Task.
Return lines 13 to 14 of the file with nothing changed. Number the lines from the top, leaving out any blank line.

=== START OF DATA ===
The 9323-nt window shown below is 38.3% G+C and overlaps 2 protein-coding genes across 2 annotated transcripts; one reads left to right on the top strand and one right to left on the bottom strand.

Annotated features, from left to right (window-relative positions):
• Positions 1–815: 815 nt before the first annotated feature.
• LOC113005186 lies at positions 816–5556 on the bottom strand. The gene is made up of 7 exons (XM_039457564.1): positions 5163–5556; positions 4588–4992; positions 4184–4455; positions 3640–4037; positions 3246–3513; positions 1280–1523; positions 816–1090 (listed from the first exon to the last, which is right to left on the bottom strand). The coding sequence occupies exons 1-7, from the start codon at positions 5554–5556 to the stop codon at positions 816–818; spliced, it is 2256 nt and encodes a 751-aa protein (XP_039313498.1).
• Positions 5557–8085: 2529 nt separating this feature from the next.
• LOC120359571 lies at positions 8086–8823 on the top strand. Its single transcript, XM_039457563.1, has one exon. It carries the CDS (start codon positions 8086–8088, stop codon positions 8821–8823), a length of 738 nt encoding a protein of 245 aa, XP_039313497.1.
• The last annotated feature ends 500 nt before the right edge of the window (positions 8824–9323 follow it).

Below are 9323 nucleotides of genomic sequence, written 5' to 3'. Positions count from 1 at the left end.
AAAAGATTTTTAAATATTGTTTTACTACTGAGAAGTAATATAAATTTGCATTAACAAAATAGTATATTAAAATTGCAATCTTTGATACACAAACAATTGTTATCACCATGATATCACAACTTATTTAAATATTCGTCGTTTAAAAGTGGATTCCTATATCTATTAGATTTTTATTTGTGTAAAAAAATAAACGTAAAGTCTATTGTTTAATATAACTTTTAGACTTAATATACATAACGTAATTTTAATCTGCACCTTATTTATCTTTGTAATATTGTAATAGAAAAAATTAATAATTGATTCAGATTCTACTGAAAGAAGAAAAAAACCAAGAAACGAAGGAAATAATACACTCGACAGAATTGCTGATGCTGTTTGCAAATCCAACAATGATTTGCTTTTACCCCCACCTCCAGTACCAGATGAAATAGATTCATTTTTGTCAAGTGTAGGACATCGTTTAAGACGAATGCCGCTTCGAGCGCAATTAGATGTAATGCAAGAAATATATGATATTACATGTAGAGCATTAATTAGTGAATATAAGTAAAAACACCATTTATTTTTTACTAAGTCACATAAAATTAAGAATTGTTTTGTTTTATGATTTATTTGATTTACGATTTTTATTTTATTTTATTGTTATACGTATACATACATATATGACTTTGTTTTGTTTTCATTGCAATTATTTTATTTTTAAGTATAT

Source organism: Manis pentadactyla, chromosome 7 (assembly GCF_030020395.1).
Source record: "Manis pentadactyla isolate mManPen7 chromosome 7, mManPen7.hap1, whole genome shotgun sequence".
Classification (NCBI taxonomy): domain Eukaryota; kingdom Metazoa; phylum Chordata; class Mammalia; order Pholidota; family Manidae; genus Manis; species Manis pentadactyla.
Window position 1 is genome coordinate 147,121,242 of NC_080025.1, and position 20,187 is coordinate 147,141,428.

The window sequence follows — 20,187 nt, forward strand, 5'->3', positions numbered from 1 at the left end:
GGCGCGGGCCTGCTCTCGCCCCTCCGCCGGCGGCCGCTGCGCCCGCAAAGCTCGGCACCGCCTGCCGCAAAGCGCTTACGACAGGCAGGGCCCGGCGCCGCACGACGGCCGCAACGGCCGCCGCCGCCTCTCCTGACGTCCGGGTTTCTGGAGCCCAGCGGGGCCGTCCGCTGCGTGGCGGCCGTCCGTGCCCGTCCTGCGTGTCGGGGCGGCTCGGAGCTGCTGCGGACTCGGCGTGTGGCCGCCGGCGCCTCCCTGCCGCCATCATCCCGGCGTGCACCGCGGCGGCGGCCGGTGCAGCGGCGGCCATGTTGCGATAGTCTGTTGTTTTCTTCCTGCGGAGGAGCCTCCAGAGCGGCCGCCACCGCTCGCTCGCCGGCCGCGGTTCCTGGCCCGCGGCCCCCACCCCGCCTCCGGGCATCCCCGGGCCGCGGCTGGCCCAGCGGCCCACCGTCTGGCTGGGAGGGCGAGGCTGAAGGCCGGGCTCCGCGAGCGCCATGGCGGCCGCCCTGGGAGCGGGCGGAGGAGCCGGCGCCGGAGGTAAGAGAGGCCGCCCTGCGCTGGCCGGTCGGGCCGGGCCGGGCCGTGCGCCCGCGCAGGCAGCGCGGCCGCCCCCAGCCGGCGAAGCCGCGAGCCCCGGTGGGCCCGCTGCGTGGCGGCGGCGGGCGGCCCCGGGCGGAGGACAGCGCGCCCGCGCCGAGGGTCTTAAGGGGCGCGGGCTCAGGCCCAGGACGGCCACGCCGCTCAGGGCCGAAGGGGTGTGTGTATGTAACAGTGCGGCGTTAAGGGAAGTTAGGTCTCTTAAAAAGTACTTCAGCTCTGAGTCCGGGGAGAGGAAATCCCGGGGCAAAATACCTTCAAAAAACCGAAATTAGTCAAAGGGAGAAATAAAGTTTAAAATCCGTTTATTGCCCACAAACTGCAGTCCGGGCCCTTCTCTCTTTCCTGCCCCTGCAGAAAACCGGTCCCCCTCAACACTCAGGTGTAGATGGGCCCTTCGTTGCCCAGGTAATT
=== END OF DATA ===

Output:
Window position 1 is genome coordinate 147,121,242 of NC_080025.1, and position 20,187 is coordinate 147,141,428.

The window sequence follows — 20,187 nt, forward strand, 5'->3', positions numbered from 1 at the left end: